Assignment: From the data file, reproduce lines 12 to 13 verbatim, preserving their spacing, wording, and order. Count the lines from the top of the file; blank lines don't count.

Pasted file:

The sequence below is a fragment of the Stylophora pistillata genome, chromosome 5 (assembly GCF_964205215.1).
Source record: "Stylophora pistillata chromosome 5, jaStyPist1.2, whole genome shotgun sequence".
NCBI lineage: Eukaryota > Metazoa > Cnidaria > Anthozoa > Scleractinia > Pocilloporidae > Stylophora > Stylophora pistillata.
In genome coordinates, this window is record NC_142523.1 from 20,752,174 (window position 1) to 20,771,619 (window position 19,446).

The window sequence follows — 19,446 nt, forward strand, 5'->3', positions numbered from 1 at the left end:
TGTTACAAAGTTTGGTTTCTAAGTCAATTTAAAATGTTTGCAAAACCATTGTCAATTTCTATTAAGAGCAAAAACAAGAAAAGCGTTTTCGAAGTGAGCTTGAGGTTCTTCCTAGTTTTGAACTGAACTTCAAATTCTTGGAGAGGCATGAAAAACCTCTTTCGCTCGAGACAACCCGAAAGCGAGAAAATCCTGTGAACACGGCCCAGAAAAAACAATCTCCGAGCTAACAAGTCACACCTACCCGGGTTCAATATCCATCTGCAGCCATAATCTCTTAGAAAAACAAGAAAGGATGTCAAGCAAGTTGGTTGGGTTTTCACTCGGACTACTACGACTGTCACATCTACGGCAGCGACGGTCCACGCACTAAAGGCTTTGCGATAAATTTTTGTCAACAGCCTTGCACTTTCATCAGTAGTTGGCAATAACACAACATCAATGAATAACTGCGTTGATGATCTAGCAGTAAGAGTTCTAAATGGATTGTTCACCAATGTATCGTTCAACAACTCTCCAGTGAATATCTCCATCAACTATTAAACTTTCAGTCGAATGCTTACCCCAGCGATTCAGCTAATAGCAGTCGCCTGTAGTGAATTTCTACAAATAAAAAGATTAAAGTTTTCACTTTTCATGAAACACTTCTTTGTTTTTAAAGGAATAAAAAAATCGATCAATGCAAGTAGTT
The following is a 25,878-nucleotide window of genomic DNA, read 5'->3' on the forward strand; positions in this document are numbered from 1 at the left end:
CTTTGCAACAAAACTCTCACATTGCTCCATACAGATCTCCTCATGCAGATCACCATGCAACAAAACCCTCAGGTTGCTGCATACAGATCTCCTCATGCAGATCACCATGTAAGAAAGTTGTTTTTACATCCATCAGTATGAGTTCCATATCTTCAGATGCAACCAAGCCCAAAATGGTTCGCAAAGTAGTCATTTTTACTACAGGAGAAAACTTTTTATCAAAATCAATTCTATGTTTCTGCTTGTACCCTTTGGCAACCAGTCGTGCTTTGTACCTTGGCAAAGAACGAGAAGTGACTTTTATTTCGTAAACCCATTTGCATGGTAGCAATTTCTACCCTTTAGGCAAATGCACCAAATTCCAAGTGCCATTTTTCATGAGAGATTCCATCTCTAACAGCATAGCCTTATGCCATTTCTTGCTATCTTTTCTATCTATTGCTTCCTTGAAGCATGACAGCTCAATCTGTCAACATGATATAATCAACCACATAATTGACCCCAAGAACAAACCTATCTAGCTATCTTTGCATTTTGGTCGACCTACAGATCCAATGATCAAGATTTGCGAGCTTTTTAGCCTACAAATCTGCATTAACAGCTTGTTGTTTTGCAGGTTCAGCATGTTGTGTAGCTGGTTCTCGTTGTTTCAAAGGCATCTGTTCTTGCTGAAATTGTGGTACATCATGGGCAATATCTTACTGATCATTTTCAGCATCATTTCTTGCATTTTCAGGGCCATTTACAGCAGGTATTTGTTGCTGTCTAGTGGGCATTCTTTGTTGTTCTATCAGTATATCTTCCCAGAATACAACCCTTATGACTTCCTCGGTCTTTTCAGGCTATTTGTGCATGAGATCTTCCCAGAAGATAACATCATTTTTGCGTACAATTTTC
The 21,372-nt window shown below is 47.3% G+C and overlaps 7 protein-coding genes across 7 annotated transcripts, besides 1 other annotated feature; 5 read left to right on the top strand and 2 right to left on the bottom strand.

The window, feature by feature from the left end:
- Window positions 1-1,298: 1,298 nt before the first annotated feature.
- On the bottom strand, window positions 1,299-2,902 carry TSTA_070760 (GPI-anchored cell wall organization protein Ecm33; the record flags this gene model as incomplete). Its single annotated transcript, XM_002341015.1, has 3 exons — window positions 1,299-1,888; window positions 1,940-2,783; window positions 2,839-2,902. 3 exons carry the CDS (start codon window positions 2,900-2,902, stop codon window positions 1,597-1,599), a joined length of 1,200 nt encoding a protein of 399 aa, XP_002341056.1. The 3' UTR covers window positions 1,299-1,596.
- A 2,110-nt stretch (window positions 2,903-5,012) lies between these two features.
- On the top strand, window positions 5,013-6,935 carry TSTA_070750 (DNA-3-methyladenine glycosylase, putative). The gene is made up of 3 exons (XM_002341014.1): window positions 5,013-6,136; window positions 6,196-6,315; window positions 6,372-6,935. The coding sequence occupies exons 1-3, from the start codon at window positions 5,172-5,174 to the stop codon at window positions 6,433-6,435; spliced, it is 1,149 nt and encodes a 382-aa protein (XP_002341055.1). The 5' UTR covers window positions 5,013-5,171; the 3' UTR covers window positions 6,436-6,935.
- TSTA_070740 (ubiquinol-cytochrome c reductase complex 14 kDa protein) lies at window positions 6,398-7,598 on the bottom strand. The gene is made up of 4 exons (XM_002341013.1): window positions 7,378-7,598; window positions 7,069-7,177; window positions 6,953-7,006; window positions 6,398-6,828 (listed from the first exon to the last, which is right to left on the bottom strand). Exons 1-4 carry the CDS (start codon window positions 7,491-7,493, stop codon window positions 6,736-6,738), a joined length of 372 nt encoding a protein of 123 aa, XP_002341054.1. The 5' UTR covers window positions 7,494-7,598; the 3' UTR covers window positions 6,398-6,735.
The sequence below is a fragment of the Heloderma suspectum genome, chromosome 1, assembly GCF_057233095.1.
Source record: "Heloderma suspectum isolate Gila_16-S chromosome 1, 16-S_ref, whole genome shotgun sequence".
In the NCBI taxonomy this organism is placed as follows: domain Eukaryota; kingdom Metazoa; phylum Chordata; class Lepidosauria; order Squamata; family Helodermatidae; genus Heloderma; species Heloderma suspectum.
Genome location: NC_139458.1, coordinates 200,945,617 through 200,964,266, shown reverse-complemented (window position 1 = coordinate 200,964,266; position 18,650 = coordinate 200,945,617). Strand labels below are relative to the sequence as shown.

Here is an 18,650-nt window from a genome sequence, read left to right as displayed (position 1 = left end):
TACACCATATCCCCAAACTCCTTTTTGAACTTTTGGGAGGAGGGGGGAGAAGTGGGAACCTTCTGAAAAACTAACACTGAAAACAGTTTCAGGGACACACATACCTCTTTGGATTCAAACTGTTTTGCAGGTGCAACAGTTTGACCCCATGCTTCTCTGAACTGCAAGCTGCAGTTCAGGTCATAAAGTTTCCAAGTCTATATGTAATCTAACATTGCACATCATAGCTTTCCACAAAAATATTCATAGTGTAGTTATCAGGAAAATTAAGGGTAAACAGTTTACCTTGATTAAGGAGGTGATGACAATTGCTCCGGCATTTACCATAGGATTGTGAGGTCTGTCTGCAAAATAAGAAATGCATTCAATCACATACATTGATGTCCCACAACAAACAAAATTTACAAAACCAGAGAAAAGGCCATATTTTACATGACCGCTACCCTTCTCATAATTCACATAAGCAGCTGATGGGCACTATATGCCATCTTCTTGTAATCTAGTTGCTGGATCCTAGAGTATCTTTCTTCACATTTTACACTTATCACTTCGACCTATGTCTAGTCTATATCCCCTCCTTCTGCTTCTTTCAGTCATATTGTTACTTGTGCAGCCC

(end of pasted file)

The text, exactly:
- On the bottom strand, window positions 1,299-2,902 carry TSTA_070760 (GPI-anchored cell wall organization protein Ecm33; the record flags this gene model as incomplete). Its single annotated transcript, XM_002341015.1, has 3 exons — window positions 1,299-1,888; window positions 1,940-2,783; window positions 2,839-2,902. 3 exons carry the CDS (start codon window positions 2,900-2,902, stop codon window positions 1,597-1,599), a joined length of 1,200 nt encoding a protein of 399 aa, XP_002341056.1. The 3' UTR covers window positions 1,299-1,596.
- A 2,110-nt stretch (window positions 2,903-5,012) lies between these two features.